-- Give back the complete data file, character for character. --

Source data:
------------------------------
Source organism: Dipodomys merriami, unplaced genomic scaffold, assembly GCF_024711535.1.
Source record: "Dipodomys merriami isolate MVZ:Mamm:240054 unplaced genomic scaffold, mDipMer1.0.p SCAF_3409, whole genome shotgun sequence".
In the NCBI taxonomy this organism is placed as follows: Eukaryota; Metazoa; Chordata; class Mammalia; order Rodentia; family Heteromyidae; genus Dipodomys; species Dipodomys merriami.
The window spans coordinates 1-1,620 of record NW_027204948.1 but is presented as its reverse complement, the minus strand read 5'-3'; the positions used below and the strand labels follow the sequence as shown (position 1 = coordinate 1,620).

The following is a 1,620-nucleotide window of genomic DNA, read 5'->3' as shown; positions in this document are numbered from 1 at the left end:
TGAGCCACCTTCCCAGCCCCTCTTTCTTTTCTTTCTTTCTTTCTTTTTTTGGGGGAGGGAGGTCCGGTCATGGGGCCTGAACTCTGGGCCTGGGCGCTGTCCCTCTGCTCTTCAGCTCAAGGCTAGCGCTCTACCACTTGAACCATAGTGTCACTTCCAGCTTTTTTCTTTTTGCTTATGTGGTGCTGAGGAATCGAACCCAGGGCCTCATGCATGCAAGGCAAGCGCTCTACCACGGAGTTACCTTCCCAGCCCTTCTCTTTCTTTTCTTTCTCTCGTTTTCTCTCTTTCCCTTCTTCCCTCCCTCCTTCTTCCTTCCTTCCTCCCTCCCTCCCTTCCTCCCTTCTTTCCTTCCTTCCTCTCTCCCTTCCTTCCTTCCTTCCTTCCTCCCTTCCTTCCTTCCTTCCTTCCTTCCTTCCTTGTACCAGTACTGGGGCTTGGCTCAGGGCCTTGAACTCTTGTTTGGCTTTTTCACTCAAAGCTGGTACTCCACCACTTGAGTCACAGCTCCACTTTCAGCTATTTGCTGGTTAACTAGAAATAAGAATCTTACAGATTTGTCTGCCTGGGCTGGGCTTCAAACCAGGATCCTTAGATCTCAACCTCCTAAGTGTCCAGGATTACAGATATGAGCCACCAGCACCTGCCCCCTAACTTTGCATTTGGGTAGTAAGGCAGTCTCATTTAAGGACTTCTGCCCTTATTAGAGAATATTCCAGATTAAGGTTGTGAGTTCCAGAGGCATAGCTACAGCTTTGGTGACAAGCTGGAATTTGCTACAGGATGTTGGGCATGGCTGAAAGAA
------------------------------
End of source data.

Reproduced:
Source organism: Dipodomys merriami, unplaced genomic scaffold, assembly GCF_024711535.1.
Source record: "Dipodomys merriami isolate MVZ:Mamm:240054 unplaced genomic scaffold, mDipMer1.0.p SCAF_3409, whole genome shotgun sequence".
In the NCBI taxonomy this organism is placed as follows: Eukaryota; Metazoa; Chordata; class Mammalia; order Rodentia; family Heteromyidae; genus Dipodomys; species Dipodomys merriami.
The window spans coordinates 1-1,620 of record NW_027204948.1 but is presented as its reverse complement, the minus strand read 5'-3'; the positions used below and the strand labels follow the sequence as shown (position 1 = coordinate 1,620).

The following is a 1,620-nucleotide window of genomic DNA, read 5'->3' as shown; positions in this document are numbered from 1 at the left end:
TGAGCCACCTTCCCAGCCCCTCTTTCTTTTCTTTCTTTCTTTCTTTTTTTGGGGGAGGGAGGTCCGGTCATGGGGCCTGAACTCTGGGCCTGGGCGCTGTCCCTCTGCTCTTCAGCTCAAGGCTAGCGCTCTACCACTTGAACCATAGTGTCACTTCCAGCTTTTTTCTTTTTGCTTATGTGGTGCTGAGGAATCGAACCCAGGGCCTCATGCATGCAAGGCAAGCGCTCTACCACGGAGTTACCTTCCCAGCCCTTCTCTTTCTTTTCTTTCTCTCGTTTTCTCTCTTTCCCTTCTTCCCTCCCTCCTTCTTCCTTCCTTCCTCCCTCCCTCCCTTCCTCCCTTCTTTCCTTCCTTCCTCTCTCCCTTCCTTCCTTCCTTCCTTCCTCCCTTCCTTCCTTCCTTCCTTCCTTCCTTCCTTGTACCAGTACTGGGGCTTGGCTCAGGGCCTTGAACTCTTGTTTGGCTTTTTCACTCAAAGCTGGTACTCCACCACTTGAGTCACAGCTCCACTTTCAGCTATTTGCTGGTTAACTAGAAATAAGAATCTTACAGATTTGTCTGCCTGGGCTGGGCTTCAAACCAGGATCCTTAGATCTCAACCTCCTAAGTGTCCAGGATTACAGATATGAGCCACCAGCACCTGCCCCCTAACTTTGCATTTGGGTAGTAAGGCAGTCTCATTTAAGGACTTCTGCCCTTATTAGAGAATATTCCAGATTAAGGTTGTGAGTTCCAGAGGCATAGCTACAGCTTTGGTGACAAGCTGGAATTTGCTACAGGATGTTGGGCATGGCTGAAAGAA